We Wanted Work-Life Balance, We Have Coronavirus Work-Life Blurring

We Wished For Work-Life Balance, Now We Have Work-Life Blurring

May 13, 2020 Updated May 16, 2020

Can-Working-Moms-Have-It-All-covid-1
Scary Mommy and Tom Werner/Getty

We wished for better work-life balance. Now we have work-life blurring. We longed for more time with our kids. Now we are home with them 24/7. In the most bizarre turn of events, it would appear we got what we asked for…except not the way we wanted it, and certainly not against the backdrop of a terrible global pandemic.

We are seven weeks into school closures. Many of us are forced to work from home with no end in sight. Social media feeds overflow with poignant posts about the growing burden on working moms. “Do you feel as though you are faltering at both roles? Go easy on yourself,” they implore.

Is it a burden? Or is it a blessing?

I have pondered this question many times. My answer flips back and forth, depending on how close I am to the brink of exhaustion at any given moment. What I have realized, is that it is a conscious choice to be made. Every. Single. Time.

Pre-COVID-19, we felt guilty about leaving the office at 5 p.m. while peers persisted in the boardroom. We wondered if they secretly resented us. We fought traffic in long commutes home, endured tantrums from hungry kids as we meal-prepped, then chauffeured them from one activity to another. We tucked them in bed, turned on our laptops, and clocked in another two hours on a deliverable.

While these events happened in series in multiple locations, now they happen in parallel, in the same location. We play the role of teacher, entertainer, nurse, cook, referee, therapist, and more for our kids, while simultaneously racing through endless to-do lists and conference calls. Notably, we don’t miss the commute, nor the pressure to be always available for in-person meetings.

Sarah Pflug/Burst

Pre-COVID-19, we begrudged the social pull of dressing a certain way to “fit the part.” We often wore uncomfortable pantyhose and stilettos, fancy make up and hairstyles, and partook in other expensive and time-consuming rituals.

While we still miss the salon, we’re okay attending conference calls in casual wear and ponytail. Now that “the cat’s out of the bag,” we wonder if maybe… just maybe, we could be more authentic and re-focus our energies on what’s important (and whom). Our feet thank us.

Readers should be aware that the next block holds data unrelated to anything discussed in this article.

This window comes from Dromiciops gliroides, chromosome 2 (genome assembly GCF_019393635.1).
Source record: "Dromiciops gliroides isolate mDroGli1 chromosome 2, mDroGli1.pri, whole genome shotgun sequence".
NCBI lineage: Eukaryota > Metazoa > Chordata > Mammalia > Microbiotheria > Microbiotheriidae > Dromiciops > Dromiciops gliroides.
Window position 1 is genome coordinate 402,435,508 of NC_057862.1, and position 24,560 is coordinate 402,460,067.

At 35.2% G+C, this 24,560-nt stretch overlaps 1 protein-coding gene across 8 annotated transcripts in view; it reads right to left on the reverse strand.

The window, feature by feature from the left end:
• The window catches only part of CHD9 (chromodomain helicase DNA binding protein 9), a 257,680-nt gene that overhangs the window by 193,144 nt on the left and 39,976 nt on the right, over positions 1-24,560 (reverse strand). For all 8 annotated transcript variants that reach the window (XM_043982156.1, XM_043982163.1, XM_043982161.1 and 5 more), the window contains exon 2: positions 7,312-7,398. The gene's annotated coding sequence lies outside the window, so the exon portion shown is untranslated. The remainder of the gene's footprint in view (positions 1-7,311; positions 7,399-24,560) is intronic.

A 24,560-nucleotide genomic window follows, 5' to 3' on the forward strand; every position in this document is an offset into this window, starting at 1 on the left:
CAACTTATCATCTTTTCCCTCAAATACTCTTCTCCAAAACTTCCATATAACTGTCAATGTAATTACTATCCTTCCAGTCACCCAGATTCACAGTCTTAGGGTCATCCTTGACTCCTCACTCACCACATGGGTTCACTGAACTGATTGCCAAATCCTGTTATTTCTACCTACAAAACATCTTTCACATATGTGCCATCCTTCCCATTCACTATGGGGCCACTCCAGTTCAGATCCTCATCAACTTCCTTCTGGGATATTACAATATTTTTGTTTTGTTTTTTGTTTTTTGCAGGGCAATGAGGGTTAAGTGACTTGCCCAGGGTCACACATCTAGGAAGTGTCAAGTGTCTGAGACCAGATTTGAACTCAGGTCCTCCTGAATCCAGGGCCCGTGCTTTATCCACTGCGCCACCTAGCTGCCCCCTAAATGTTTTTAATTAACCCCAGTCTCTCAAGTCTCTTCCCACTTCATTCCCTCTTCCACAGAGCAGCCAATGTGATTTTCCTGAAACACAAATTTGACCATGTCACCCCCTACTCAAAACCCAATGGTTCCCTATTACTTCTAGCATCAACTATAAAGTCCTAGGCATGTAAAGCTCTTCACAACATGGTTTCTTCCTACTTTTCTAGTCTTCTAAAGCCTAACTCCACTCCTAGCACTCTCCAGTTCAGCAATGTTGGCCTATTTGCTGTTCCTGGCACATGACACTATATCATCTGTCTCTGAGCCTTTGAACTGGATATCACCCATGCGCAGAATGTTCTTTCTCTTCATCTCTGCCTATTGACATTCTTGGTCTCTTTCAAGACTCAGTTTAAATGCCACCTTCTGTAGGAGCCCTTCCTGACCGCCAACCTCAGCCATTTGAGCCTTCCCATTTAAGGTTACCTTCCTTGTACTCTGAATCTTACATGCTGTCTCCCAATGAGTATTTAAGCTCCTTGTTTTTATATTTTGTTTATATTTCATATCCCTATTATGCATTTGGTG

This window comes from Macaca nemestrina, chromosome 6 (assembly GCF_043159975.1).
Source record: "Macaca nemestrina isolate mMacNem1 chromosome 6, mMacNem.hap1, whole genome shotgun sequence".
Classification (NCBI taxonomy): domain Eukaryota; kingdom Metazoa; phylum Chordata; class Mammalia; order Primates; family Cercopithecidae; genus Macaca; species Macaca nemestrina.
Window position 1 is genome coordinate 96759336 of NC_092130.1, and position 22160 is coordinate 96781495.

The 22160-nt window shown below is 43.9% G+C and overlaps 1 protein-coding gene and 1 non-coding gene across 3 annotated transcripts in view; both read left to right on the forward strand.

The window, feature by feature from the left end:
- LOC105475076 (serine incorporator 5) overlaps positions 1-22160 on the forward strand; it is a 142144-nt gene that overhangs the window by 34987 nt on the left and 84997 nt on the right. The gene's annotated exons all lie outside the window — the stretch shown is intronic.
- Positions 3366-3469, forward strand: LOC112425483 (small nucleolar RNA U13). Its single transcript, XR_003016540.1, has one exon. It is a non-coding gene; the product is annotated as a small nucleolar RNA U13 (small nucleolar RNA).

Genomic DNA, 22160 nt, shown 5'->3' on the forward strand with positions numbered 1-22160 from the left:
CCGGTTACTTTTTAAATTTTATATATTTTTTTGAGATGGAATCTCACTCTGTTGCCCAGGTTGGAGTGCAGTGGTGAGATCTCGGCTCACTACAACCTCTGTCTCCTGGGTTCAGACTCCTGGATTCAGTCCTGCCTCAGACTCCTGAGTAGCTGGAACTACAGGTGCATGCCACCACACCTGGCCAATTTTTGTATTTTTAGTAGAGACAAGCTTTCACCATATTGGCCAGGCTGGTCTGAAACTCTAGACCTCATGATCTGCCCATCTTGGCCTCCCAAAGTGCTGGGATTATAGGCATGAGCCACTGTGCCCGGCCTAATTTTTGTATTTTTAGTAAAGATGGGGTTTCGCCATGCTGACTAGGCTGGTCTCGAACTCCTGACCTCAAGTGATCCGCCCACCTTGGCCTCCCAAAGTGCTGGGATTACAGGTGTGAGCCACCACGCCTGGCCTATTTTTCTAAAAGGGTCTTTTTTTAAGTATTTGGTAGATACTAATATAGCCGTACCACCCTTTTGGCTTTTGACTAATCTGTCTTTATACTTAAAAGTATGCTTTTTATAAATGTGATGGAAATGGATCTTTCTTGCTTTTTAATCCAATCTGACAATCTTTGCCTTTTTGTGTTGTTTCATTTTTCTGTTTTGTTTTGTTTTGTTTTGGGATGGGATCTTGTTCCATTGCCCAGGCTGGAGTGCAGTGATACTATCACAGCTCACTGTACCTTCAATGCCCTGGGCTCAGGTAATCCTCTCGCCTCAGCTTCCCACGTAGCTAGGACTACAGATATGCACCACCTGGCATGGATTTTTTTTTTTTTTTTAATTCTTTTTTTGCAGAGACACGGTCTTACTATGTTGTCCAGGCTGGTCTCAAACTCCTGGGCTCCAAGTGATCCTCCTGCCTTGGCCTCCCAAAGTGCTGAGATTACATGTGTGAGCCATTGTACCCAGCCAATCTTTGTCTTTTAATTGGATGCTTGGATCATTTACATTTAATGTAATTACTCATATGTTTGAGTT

Pre-COVID-19, many of us flew out for conferences or client visits. We cherished the change in scenery, and the opportunity to develop relationships with people we didn’t meet often.

Having pivoted to state-of-the-art videoconferencing and messaging technology, we feel empowered and more connected to our colleagues more than ever. It dawns upon us that we can dramatically reduce the need for long, costly business travel and its associated disruption to our family’s schedule.

So, is it a burden or a blessing?

Midway through an important presentation, my daughter steps into my home-office and proudly displays her artwork to me (and 25 other people on my video call). The interruption momentarily irks me. A few chuckles and “aww’s” are heard.

I am reminded that we have permission to bring our “whole self” to work, not just the one-dimensional view which predicated a taxing separation between work and family. In this moment, I choose to see the chaos of parallel working and parenting as a blessing.

Make no mistake: COVID-19 is a tragedy impacting every single human on this planet. It continues to mercilessly claim livelihoods and lives. In many cases, women are facing the toughest of situations — from single moms to front-line workers, women are doing double duty, often risking their own health while caring for others.

The quarantine has also flipped many paradigms on its head for working moms. When we do make it to the other end, let’s hope we learn from what worked well, and redefine a new paradigm rooted in inclusion and authenticity.